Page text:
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MNI: Hopes Rise In Dash For EU Fiscal Rule Deal By Year End

(MNI) Brussels

Hopes have risen for a deal by the end of the year on reforming the European Union’s fiscal rules after significant concessions to Germany and other so-called “frugal” countries in a proposal presented by Spain, holder of the bloc’s rotating presidency, officials close to the talks told MNI.

Under the “Landing Zone” proposal submitted to negotiations between EU financial officials on Monday ahead of this Thursday’s meeting of finance ministers, states would guarantee a “common safety margin” below the 3% of GDP fiscal deficit threshold in the long term. The size of the margin, which would be applicable to all states regardless of debt level, has yet to be determined and it could be between one or even three percentage points of output, officials said.

The new proposal also contains a provision for public debt ratios above the 60% of GDP limit to fall by a minimum amount during adjustment periods, again with the numerical quantification of that yet to be set.


“It was a long meeting yesterday, and the Spaniards made some efforts to bridge the gaps. So, I think it is fair to say there has been progress,” a frugal country source said.

“However, there is also still a long way to go. Some key concerns – e.g. the exact calibration of the safeguards, or the question of the activation of the escape clause, among others – are still open,” the same source said, stressing that there was little chance of a breakthrough this Thursday.

Still, the admission of progress marks a significant change of tone in talks which have stalled over recent months as the Spanish presidency struggled to find a landing zone between Germany and the frugal states pushing for strict enforcement of rules and southern states wanting more flexibility and room for investment.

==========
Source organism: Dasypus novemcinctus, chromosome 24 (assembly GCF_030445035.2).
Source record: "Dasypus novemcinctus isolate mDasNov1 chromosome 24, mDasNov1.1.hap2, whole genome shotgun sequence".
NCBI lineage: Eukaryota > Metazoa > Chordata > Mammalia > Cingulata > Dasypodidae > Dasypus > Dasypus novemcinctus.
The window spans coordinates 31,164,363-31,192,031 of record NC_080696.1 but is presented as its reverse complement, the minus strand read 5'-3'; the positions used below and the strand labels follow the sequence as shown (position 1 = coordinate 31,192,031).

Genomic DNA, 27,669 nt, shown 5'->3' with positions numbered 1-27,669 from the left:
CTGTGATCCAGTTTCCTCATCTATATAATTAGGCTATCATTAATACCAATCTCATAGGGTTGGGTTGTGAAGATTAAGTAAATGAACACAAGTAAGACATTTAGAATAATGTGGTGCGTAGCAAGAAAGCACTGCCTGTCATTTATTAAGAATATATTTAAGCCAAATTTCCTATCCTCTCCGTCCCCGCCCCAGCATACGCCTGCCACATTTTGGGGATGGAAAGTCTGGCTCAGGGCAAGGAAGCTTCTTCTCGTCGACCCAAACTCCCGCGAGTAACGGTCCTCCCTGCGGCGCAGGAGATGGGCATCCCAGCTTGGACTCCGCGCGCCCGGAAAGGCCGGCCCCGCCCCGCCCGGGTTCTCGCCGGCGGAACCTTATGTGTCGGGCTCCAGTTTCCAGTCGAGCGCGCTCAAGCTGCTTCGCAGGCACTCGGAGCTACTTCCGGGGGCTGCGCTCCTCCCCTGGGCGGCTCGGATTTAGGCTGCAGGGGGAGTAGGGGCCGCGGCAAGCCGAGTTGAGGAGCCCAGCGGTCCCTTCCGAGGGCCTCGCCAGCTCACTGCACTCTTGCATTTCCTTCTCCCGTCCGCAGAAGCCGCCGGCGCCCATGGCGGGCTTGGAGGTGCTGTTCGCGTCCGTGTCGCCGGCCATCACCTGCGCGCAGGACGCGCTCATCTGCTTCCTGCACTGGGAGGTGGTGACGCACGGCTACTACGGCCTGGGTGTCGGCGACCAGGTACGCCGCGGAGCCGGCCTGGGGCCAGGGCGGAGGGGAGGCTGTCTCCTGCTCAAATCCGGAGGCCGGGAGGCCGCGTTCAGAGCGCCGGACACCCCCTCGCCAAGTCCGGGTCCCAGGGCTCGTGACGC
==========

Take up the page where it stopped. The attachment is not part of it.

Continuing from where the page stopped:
While officials stressed that agreeing the actual numbers to fill in the proposed landing zone will be a protracted negotiation, speculation is swirling in Brussels that a Franco-German deal is in the making. Those rumours have been reinforced by a visit to Berlin by France's Treasury head Emmanuel Moulin on Monday.


Failure to agree a deal this year would herald the return of the old Stability and Growth Pact rules, due to come back in force from January, at a time when debt costs have risen and the economy is slowing, with little prospect of progress in negotiations in 2024 until after June’s European Parliament elections. The European Central Bank, concerned by possible market doubts over the bloc’s fiscal promises, has urged governments to quickly strike agreement. (See MNI INTERVIEW: Bond Sell-Off Makes EU Fiscal Deal Crucial-Buti)

On the other side of the negotiations, higher debt states, such as Italy and Greece, want easier qualification for extended adjustment periods, during which they are permitted to hold debt levels stable for seven rather than the usual four years. These countries argue that reform and investment commitments made under the EU’s NextGenerationEU programme should be enough to qualify for the extended period, but this has been opposed by Germany and the Frugals, who are concerned that such a concession might open the way to more granting of EU aid in the future. (See MNI: EU To Allow Italy Some NGEU Spending After 2026-Officials)

Other questions still open include differences over whether the European Commission or the Council grouping member states should have the power to suspend fiscal rules by activating the so-called “escape clause”. The fiscal states also want a stronger role for the European Fiscal Board in ensuring rules are enforced.

The frugal source said the Spanish Landing Zone paper was likely to be further tweaked ahead of Thursday’s ECOFIN to reflect the feedback at Monday’s meeting but added that all the main elements of the document are likely to be included.

MNI Brussels Bureau |
MNI Brussels Bureau |

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